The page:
sharing and monitoring of the general public health and safety be enhanced. In the end, the committee elected not to endorse Alternative C.

Alternative E is similar to Alternative D, But in addition provides for the exercise of limited federal authority, through the licensing of user sites and users, if a state chooses not to expand its radiation control program to include byproducts. This is the primary difference between these two alternatives. The committee's concern about Alternative E focused on the delegation of federal regulatory authority for what is likely to be a minority of states. Federal regulation of states without a program for byproducts also calls into question what minimum level of regulation would be required and the need to establish minimum standards. In effect, this alternative could replicate the existing NRC Agreement State program with potentially all the peculiar funding characteristics and practical drawbacks that are now apparent in the NRC approach. Thus, the committee arrived at its preferred choice: Alternative D.

Alternative D: The Preferred Alternative

Alternative D modifies state regulation (Alternative C) by adding a federal agency with two key roles: (1) it would be responsible for working in conjunction with the CRCPD and other professional organizations to provide voluntary guidelines and model regulations for states, and (2) it would assume a leadership role for the regulated community.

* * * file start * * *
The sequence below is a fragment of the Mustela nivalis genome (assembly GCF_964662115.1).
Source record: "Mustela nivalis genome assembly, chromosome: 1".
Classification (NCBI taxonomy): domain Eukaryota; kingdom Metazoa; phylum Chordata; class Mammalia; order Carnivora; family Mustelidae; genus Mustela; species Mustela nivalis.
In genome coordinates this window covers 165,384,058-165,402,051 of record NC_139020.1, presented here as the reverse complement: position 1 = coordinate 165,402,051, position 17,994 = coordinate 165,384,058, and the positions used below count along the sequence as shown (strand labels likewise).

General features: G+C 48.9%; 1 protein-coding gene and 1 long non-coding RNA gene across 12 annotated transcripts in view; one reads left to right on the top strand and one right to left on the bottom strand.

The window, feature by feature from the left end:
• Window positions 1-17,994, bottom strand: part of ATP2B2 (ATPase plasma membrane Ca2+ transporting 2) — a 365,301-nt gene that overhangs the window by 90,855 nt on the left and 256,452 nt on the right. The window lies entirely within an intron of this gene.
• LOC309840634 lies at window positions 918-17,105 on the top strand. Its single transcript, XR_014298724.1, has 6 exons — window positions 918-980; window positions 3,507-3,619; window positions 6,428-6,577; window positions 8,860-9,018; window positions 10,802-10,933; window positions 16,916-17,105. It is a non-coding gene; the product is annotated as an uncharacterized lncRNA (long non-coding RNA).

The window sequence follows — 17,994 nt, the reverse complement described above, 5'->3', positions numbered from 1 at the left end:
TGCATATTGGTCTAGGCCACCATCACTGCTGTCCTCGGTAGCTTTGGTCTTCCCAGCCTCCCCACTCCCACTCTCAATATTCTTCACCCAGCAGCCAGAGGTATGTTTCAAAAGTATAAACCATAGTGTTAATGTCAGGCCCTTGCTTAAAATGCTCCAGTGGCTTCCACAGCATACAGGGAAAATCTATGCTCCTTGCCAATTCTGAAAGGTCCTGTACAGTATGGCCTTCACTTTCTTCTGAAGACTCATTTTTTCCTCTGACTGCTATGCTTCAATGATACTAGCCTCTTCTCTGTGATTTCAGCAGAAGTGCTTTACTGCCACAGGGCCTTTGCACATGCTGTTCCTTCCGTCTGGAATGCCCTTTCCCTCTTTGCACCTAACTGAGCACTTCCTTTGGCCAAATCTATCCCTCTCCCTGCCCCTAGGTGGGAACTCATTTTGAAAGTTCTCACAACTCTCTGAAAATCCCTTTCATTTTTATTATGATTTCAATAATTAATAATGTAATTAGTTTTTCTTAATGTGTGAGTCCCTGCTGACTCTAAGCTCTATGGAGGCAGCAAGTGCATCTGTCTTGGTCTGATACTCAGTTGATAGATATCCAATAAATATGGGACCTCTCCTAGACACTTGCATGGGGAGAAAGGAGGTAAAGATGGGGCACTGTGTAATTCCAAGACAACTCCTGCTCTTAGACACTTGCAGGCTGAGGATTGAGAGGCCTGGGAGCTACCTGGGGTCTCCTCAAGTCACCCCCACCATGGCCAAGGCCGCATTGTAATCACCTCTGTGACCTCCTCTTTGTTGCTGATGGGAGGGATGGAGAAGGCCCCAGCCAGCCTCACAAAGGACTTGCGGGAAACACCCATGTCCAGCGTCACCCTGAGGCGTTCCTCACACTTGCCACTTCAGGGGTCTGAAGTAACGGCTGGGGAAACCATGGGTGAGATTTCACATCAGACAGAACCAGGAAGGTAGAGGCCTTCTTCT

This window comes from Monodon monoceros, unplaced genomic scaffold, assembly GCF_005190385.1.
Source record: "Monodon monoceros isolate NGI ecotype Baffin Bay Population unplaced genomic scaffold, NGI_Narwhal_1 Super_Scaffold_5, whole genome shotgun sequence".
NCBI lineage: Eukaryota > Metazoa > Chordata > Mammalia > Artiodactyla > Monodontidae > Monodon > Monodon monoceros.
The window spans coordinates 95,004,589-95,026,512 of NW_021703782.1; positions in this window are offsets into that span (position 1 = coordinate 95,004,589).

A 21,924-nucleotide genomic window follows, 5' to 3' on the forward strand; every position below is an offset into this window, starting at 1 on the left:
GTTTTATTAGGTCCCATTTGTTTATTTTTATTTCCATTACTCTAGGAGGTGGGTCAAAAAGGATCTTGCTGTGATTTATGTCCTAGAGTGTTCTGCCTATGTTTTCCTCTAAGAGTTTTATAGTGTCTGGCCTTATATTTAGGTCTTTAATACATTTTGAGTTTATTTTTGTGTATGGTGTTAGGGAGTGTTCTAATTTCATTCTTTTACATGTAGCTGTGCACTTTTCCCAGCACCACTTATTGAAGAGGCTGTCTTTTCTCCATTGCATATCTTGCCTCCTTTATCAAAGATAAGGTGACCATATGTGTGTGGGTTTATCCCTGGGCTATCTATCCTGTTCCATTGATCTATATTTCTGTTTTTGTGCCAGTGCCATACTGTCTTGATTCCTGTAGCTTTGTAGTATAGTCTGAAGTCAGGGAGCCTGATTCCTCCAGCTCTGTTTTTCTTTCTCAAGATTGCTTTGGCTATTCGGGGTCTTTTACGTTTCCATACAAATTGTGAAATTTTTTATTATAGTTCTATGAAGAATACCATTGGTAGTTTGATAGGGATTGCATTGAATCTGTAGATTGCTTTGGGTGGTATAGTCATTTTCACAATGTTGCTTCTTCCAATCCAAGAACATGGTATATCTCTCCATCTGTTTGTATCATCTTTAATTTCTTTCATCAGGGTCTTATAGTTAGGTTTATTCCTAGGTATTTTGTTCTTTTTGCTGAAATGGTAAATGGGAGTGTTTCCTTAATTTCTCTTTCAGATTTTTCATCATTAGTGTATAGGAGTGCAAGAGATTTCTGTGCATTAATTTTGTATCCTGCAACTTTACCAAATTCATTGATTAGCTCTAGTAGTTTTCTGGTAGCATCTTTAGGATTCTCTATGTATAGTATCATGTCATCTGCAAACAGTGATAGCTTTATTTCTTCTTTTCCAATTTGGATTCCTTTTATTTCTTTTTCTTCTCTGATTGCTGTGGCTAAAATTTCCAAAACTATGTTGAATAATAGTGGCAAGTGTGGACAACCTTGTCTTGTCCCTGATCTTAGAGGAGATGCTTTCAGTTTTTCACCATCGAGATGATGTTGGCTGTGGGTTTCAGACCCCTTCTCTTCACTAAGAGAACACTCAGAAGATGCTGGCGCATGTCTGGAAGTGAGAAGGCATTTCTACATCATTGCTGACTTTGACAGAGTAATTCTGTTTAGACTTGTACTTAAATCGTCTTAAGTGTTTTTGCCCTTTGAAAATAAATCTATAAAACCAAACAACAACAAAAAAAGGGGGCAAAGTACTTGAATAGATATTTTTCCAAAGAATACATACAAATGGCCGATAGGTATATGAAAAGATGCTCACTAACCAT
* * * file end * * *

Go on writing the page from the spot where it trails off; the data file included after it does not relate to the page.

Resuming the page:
Although, under Alternative D, states cannot be compelled to accept the voluntary guidelines or SSRCR, a variety of forces can greatly influence them to do so. For example, the committee envisions a collaborative effort of the proposed federal agency, the states, the CRCPD, and other professional organizations not unlike the process utilized in developing the mammography regulations that involved the FDA, the American College of Radiology, and other professional organizations. This would facilitate an interactive process, allowing an exchange of ideas, so that controversies might be resolved before implementation. Respect for and investment in the process would foster a keen vested interest in successful implementation on the part of all participants.

Other reasons exist for states to adopt voluntary guidelines and the SSRCR. Professional peer pressure, from the people within each state who are involved in developing the SSRCR, would exert substantial influence to make the process work. Consumer groups and the media, seeking to ensure that the citizenry is protected, would also exert pressure. State medical societies would also want regulatory oversight to prevent unskilled users of radiation from embarrassing the medical profession by their questionable practices.

Finally, corporate pressure from manufacturers in a state that does not have a program cannot be underestimated. Alternative D would mean that, for facilities in any state to use byproduct materials, that state would have to establish a regulatory program that includes reactor-generated byproduct material. The NRC

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